How do I find the uptime of a given linux process.

ps aux | grep gedit | grep -v grep

gives me a whole lot of information which includes the time at which the process was started. I am specifically looking for switch which returns the uptime of a process in milliseconds.


| |

As "uptime" has several meanings, here is a useful command.

ps -eo pid,comm,lstart,etime,time,args

This command lists all processes with several different time-related columns. It has the following columns:

PID COMMAND                          STARTED     ELAPSED     TIME COMMAND

PID = Process ID
first COMMAND = only the command name without options and without arguments
STARTED = the absolute time the process was started
ELAPSED = elapsed time since the process was started (wall clock time), format [[dd-]hh:]mm:ss TIME = cumulative CPU time, "[dd-]hh:mm:ss" format
second COMMAND = again the command, this time with all its provided options and arguments

| |
  • 1
    Nice. I prefer etimes myself - elapsed time in seconds - so it's machine readable – Asfand Qazi Jul 15 '15 at 9:35
  • 1
    the question was about stat time in milliseconds – yohann.martineau Nov 15 '17 at 12:53
  • unfortunately, busybox 1.29.3 broke the formatting for etime, so do not rely on it for parsing. – Danny Dulai Oct 5 '18 at 16:16

If you have a limited version of ps such as is found in busybox, you can get the process start time by looking at the timestamp of /proc/<PID>. For example, if the pid you want to look at is 55...

# ls -al /proc | grep 55
dr-xr-xr-x    7 root     root             0 May 21 05:53 55

... and then compare it with the current date...

# date
Thu May 22 03:00:47 EDT 2014
| |
  • 1
    This seems to no longer work on current kernels. – goertzenator Jun 23 '17 at 14:55
  • this works where ps -ef ... does not. "4.1.7-15.23.amzn1.x86_64" – pstanton Feb 24 at 22:15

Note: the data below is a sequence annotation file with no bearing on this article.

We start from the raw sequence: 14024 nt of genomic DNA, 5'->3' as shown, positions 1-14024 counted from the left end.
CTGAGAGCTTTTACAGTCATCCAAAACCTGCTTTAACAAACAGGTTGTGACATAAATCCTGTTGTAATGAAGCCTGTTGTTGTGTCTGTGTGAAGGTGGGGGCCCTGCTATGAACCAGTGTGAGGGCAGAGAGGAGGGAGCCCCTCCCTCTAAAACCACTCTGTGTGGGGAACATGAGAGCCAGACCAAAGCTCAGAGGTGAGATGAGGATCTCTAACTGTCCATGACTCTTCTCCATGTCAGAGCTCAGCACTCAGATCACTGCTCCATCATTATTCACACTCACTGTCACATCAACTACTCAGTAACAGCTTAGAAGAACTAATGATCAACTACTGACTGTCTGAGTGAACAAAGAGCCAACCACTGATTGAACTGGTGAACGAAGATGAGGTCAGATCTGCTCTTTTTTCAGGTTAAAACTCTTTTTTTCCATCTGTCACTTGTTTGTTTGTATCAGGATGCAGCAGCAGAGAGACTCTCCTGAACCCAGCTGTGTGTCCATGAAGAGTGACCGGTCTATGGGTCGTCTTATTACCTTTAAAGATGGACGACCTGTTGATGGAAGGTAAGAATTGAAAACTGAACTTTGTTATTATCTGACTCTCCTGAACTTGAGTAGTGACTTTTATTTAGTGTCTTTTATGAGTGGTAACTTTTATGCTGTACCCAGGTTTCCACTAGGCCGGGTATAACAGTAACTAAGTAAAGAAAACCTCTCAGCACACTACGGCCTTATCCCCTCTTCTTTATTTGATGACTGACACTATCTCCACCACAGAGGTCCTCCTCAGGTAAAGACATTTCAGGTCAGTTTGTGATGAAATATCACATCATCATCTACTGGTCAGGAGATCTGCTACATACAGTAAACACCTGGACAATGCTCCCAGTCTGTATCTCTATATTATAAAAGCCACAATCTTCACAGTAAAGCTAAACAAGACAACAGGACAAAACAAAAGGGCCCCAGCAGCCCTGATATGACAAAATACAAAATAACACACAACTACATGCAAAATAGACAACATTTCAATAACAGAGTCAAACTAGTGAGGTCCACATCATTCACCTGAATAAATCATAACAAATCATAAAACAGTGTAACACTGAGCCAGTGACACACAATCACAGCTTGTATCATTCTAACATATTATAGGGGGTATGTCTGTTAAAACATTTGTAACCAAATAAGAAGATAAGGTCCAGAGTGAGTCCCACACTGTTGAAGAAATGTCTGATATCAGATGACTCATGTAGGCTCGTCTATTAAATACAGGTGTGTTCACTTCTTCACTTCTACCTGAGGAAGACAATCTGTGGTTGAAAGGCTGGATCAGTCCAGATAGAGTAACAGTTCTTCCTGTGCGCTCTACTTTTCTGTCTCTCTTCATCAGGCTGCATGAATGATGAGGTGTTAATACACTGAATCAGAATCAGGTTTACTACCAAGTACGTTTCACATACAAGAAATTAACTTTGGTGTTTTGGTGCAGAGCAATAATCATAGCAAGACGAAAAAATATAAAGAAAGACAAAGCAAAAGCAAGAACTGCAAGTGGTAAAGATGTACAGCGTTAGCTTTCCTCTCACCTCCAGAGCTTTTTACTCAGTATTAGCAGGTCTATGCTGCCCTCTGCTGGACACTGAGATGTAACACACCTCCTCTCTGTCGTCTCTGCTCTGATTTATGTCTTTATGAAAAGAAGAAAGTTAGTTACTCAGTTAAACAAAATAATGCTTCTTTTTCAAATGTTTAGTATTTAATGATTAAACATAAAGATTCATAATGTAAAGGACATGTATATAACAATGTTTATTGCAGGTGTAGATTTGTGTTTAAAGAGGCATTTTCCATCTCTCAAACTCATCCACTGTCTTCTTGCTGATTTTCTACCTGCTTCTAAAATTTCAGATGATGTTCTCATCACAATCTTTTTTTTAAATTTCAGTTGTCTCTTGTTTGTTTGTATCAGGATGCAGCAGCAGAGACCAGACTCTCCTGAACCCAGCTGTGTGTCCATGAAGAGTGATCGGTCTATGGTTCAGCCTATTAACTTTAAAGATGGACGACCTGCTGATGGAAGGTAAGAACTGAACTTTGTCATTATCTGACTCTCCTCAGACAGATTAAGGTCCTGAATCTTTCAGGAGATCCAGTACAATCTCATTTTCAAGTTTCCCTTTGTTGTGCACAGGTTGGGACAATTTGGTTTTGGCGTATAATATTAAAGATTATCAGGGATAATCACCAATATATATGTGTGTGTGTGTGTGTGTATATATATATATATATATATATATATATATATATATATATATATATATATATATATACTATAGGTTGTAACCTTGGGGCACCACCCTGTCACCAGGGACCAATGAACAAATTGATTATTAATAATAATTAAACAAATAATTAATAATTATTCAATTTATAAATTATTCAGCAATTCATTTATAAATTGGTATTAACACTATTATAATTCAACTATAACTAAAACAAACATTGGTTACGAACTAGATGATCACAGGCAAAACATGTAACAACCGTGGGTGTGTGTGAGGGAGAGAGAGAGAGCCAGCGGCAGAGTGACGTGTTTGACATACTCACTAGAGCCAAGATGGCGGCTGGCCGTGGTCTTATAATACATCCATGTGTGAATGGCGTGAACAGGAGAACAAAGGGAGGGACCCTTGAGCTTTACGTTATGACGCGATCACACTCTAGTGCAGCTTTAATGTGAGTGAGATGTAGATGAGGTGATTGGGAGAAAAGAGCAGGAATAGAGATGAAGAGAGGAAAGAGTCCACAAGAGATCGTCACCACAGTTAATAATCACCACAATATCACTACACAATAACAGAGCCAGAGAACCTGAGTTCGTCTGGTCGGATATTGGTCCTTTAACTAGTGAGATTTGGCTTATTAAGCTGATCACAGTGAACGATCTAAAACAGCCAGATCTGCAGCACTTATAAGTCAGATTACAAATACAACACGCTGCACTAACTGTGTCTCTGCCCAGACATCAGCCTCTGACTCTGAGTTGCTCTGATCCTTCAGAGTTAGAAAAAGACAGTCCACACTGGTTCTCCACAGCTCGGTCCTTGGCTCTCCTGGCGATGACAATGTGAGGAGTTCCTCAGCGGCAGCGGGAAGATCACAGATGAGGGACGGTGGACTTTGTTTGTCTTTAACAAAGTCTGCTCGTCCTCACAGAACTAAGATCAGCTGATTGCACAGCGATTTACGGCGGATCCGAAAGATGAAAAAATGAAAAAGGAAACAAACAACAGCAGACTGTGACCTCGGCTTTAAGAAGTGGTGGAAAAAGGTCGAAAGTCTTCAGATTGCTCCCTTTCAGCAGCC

• can generate the etimes= with proc entries like etime=$(date -d "$(stat -c %y /proc/${pid} | cut -d ' ' -f 1,2)" +%s); echo "$(date +%s) - ${etime}" | bc -l – JGurtz Jul 21 at 1:40

I think you can just run:

$ stat /proc/1234

1234 being the process id.

example with two processes started at the same hour minute seconds but not the same milliseconds:

$ stat /proc/9355
Access: 2017-11-13 17:46:39.778791165 +0100
Modify: 2017-11-13 17:46:39.778791165 +0100
Change: 2017-11-13 17:46:39.778791165 +0100
$ stat /proc/9209
Access: 2017-11-13 17:46:39.621790420 +0100
Modify: 2017-11-13 17:46:39.621790420 +0100
Change: 2017-11-13 17:46:39.621790420 +0100
| |

yes, too old and yet too hard stuff. I tried with the above proposed "stat" method but what if I had "touch"-ed the PID proc dir yesterday? This means my year-old process is shown with yesterday's time stamp. Nah, not what I need :(

In the newer ones, it's simple:

ps -o etimes -p <PID>

as simple as that. Time is present in seconds. Do whatever you need it for. With some older boxes, situation is harder, since there's no etimes. One could rely on:

ps -o etime -p <PID>

which look a "a bit" weird since it's in dd-hh:mm:ss format. Not suitable for further calculation. I would have preferred it in seconds, hence I used this one: